We all experience accidents in life — a minor (or major) car accident on the highway or a trip or fall in a store. There’s no way to prevent every possible accident or injury. But what about when you’re in an accident through no fault of your own? What do you do if, through no fault of your own, you’ve been hurt?
When you find yourself in this situation, you’ve suffered a personal injury because of someone’s negligence, misconduct, or recklessness. What exactly does that mean and what can you do when that happens? Let’s look at the definition of personal injury and personal injury lawsuits.
Defining Personal Injury
A personal injury is the legal term used when you suffer an injury to your body, mind, or emotional well being. Most important, the accident is someone else’s fault. This doesn’t count property damage that may happen, even in the same accident.
Personal injuries occur in countless ways. Here are just a few of the most common types of injuries:
- Auto accidents: This is the most common personal injury claim.
- Trips, slips, and falls: These usually occur at businesses but not exclusively.
- Work accidents: A personal injury claim may or may not be separate from a workers’ compensation claim.
- Use of defective products, whether there was a recall or not
- Animal bites, usually but not always dog bites
- Injuries to your emotional and/or mental health: Injuries caused by a physical injury or the purposeful infliction of emotional and mental distress.
- Medical and dental accidents: These may or may not lead to medical negligence claims later.
- Industrial disease cases: Becoming sick or injured during specific kind of work or working in a specific industry
Understanding Personal Injury Lawsuits
When you’ve been the victim of a personal injury, you might want to sue — especially if your medical costs are high or you’re out of work. If you sue and win, you’ll be awarded “damages.” This is the money you’re paid from the person or company who’s responsible for the accident. You can receive damages for multiple reasons.
- Payment for medical bills
- Pain and suffering
- Emotional distress
- Loss of wages
- Diminished quality of life
- And more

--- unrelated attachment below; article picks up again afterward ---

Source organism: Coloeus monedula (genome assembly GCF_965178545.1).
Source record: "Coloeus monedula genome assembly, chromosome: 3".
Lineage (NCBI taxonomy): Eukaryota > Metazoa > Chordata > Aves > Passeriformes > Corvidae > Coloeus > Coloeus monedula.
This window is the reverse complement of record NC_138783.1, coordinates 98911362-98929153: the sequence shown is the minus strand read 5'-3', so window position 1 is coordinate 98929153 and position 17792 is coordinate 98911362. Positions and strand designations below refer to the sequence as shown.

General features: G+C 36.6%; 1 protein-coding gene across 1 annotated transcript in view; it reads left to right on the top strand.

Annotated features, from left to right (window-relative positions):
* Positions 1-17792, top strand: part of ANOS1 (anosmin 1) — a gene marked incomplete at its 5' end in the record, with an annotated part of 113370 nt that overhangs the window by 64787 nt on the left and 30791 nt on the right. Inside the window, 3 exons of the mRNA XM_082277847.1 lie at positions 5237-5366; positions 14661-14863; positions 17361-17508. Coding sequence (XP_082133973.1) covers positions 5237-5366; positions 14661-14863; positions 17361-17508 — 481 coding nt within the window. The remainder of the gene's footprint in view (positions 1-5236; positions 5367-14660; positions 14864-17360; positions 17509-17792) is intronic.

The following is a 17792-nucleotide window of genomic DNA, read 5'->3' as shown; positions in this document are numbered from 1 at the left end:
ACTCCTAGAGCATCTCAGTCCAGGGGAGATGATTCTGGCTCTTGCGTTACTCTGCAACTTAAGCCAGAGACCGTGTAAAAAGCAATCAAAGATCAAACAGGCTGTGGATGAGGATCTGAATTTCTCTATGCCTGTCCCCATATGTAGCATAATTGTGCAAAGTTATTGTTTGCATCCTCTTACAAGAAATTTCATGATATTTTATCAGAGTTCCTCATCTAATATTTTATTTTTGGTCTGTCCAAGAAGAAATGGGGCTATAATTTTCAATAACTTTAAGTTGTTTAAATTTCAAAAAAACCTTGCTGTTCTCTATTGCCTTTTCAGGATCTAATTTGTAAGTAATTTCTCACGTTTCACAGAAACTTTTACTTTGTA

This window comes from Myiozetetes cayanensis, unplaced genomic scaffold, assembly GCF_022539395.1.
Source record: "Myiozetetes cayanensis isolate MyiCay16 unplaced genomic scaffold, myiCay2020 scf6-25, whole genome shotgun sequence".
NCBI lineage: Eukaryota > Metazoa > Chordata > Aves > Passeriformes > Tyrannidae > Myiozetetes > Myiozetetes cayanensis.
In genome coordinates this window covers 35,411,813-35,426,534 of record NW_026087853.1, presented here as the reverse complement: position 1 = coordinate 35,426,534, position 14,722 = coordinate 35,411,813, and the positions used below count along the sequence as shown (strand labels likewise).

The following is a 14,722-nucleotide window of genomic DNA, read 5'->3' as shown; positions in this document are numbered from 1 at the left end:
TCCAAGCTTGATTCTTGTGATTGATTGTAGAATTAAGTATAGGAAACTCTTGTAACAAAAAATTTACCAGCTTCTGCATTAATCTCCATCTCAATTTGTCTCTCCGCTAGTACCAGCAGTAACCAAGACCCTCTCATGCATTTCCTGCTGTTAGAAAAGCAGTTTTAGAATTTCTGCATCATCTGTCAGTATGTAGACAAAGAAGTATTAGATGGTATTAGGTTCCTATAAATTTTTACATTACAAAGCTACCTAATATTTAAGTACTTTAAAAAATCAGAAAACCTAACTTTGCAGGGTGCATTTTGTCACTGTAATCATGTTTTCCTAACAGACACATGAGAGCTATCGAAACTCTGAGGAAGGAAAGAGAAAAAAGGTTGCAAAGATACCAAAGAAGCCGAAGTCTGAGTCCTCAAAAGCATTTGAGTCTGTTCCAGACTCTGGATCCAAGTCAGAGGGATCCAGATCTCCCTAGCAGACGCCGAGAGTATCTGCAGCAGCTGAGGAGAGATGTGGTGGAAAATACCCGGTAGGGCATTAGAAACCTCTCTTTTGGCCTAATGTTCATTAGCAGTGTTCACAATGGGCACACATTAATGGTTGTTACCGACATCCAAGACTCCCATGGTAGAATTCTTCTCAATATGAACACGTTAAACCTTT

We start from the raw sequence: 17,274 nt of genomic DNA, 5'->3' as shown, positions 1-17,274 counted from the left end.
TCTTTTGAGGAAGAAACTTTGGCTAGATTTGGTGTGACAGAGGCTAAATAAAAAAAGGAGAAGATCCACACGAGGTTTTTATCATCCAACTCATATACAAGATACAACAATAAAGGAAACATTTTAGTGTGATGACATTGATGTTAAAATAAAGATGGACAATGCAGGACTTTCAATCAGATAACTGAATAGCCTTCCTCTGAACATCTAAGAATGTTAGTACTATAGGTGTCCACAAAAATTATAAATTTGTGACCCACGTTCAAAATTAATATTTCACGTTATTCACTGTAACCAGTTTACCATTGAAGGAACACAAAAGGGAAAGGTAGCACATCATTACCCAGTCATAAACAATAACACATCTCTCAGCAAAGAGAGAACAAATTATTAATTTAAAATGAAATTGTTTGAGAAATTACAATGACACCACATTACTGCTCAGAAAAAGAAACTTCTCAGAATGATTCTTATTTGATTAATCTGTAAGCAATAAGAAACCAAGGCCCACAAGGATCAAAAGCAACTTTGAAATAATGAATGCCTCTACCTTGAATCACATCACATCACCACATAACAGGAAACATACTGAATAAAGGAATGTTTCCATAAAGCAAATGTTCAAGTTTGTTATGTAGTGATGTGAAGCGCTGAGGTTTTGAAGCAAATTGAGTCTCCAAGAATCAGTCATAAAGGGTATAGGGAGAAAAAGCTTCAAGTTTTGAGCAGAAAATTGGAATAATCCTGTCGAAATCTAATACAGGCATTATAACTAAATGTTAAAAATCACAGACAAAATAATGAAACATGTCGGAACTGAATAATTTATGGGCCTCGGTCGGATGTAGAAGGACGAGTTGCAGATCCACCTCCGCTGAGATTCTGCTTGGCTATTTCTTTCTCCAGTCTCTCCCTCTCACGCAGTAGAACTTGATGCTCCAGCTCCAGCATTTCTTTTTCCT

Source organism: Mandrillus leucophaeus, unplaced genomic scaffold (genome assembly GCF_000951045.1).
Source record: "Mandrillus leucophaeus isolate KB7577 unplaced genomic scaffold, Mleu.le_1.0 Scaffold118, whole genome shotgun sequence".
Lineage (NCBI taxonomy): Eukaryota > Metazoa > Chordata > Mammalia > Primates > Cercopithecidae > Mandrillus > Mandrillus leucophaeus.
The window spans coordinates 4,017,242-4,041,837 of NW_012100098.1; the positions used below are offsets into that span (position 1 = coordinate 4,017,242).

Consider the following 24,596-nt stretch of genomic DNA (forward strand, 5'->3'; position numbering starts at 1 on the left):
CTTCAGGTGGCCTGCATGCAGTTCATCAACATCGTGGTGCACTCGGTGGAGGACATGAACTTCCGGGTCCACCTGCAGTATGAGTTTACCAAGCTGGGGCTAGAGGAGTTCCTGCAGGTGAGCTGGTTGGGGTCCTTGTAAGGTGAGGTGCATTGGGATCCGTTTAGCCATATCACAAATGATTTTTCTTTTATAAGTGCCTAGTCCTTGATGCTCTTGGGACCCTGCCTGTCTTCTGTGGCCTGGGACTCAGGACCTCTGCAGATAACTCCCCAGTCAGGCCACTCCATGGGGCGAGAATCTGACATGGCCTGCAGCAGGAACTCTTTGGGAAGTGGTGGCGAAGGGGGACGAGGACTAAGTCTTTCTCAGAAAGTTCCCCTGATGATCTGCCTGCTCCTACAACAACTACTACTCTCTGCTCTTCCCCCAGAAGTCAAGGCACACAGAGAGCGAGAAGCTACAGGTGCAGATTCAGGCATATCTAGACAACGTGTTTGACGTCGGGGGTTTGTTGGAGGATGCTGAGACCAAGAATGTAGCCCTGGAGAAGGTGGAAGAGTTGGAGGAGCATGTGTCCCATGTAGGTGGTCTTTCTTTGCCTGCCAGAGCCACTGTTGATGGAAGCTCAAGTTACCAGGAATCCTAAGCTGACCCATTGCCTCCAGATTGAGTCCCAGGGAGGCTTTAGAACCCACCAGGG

In order to win a personal injury lawsuit, your injury has to have happened for a specific reason. The most common reasons are negligence, gross negligence, intentional misconduct, reckless conduct, or strict liability.
Negligence: When a person or entity fails in their “duty of care”, they may be negligent with regards to a personal injury.
Gross Negligence: While negligence is not taking care of or meeting responsibilities, gross negligence adds in recklessness or a conscious disregard for safety or outcomes.
Intentional Misconduct: This means that the person or entity knew that an injury was likely probably and kept doing it anyway. This might be selling a product, not taking care of a problem, or performing a specific course of action, to name a few examples.
Reckless Conduct: Reckless conduct occurs when the person or entity knows or should have known that something could cause potential personal injury.
Strict Liability: While it occurs in multiple ways, strict liability happens when the other party engages in reckless, unlawful, or dangerous behavior. In auto accidents, it’s when the driver who injured you violated a traffic law. In cases involving products, it refers to defective products that caused the injury.
While auto accidents are the most common form of personal injury, they aren’t the only possible injuries that you may experience. If you’ve been hurt in an accident and the other person was at fault, you may have a personal injury case. The only way to know for sure is to discuss your situation with a personal injury attorney. Contact our office for a consultation to discuss the details of your accident. You don’t have to deal with this alone.